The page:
Ad industry feels optimistic about Labour’s new broom

Britain’s agencies were preparing themselves for a ban on tobacco advertising this week, but were also anticipating the potential opportunities under Tony Blair’s new Labour Government.

Britain’s agencies were preparing themselves for a ban on tobacco

advertising this week, but were also anticipating the potential

opportunities under Tony Blair’s new Labour Government.



The party’s landslide win may result in cigarette ads being banned from

newspapers, magazines and posters. But agency chiefs hope that Labour’s

intention to forge new relationships between the private and public

sectors may bring rewards to equal those of the privatisation boom in

the 80s.



Labour’s victory has provoked speculation that the new Government may be

thinking of extending the influence of the Advertising Standards

Authority.



Even so, the industry has been warned to stay on its guard lest a

tobacco ad ban inspires other groups, particularly those campaigning for

heavier controls on confectionery promotion to children, to strengthen

their case.



Industry lobbyists, however, say they do not fear new Labour, which used

advertising and marketing to help it into office and is sympathetic to

anything that will help stimulate UK business.



John Bartle, the former president of the Institute of Practitioners in

Advertising, said: ’This is the first time the industry can view a

Labour government with a reasonable degree of equanimity.’



The Advertising Association has worked to break down any mistrust

between the industry and Labour and has already established a rapport

with Margaret Beckett, the new President of the Board of Trade, and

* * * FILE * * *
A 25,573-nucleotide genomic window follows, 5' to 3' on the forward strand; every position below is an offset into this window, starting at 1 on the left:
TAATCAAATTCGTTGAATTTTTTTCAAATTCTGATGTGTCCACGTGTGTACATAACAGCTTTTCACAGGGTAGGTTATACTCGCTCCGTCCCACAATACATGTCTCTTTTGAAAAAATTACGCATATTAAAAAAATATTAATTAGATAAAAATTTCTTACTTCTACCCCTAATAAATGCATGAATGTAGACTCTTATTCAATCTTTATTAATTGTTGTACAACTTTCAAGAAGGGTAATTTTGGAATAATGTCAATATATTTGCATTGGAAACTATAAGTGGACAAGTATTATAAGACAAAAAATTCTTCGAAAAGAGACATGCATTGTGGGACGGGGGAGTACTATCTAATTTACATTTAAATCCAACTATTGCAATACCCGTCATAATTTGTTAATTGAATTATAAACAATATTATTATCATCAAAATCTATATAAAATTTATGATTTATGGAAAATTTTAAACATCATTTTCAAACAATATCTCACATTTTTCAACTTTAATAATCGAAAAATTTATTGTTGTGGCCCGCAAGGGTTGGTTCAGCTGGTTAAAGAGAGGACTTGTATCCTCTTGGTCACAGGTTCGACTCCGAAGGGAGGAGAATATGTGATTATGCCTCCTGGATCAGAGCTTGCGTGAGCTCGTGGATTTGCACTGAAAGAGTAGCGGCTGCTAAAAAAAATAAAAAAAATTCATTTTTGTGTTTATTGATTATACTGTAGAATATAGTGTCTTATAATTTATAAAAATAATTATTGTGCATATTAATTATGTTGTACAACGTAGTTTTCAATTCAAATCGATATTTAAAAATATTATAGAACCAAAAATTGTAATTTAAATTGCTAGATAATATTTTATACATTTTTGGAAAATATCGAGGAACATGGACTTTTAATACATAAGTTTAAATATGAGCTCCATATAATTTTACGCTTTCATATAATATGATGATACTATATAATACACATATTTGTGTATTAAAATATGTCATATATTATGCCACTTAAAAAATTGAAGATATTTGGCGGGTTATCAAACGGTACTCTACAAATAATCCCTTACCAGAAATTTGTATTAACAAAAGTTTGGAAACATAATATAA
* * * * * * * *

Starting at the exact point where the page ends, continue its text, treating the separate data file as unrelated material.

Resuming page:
Nigel Griffiths, who was Labour’s consumer affairs spokesman.



For the past four years, the AA has concentrated heavily on Labour,

taking stands at its annual conferences, targeting Labour election

candidates and having the Labour peer, Lord Hollick, play a key role in

presenting advertising’s case to the party.



’Labour and the industry have built a relationship and the idea of a

Labour government certainly doesn’t fill me with terror,’ Lionel

Stanbrook, the AA’s deputy director-general, said.



Privately, the industry regards tobacco advertising as a lost cause.



’It will happen quickly because it’s a cheap sop that new Labour can

offer old Labour,’ an industry source said. Yet lobbyists predict the

new Government may find the implementation of a ban complex. Sponsorship

by tobacco companies and direct mail are expected to pose problems,

while opponents of an ad ban claim that it will provoke a price war

among cigarette companies which may increase consumption rather than

reduce it.



But industry optimism is rising that Labour will open other windows of

opportunity.



’By the next election, huge advertising opportunities will have been

created which no-one has dreamed of,’ David Abraham, the St Luke’s

marketing director, said. ’On the creative side, the new Government will

mark a shift away from the lifestyle advertising of the 80s.’



Self-regulation may be put under the microscope. Winston Fletcher, the

chairman of Bozell Europe and a member of the Committee of Advertising

Practice, said he expected the Government to call for an outside report

on the effectiveness of the system within its first term.



The ASA is likely to see its power extended to labelling and packaging

in the wake of the alcopops controversy. ’Labour accepts the alcopops

row would not have arisen if advertising rules extended to other areas

of marketing,’ Stanbrook said.



Experts expect Labour to be better placed than the Conservatives to take

on Brussels. It had been feared that Labour would be more willing to use

advertising as a ’trade-off’ to win other EU concessions. Stanbrook

said: ’It’s helpful that Labour is going into Europe to make

friends.



That should make it easier for us to fight our corner.’



Leader, page 25.



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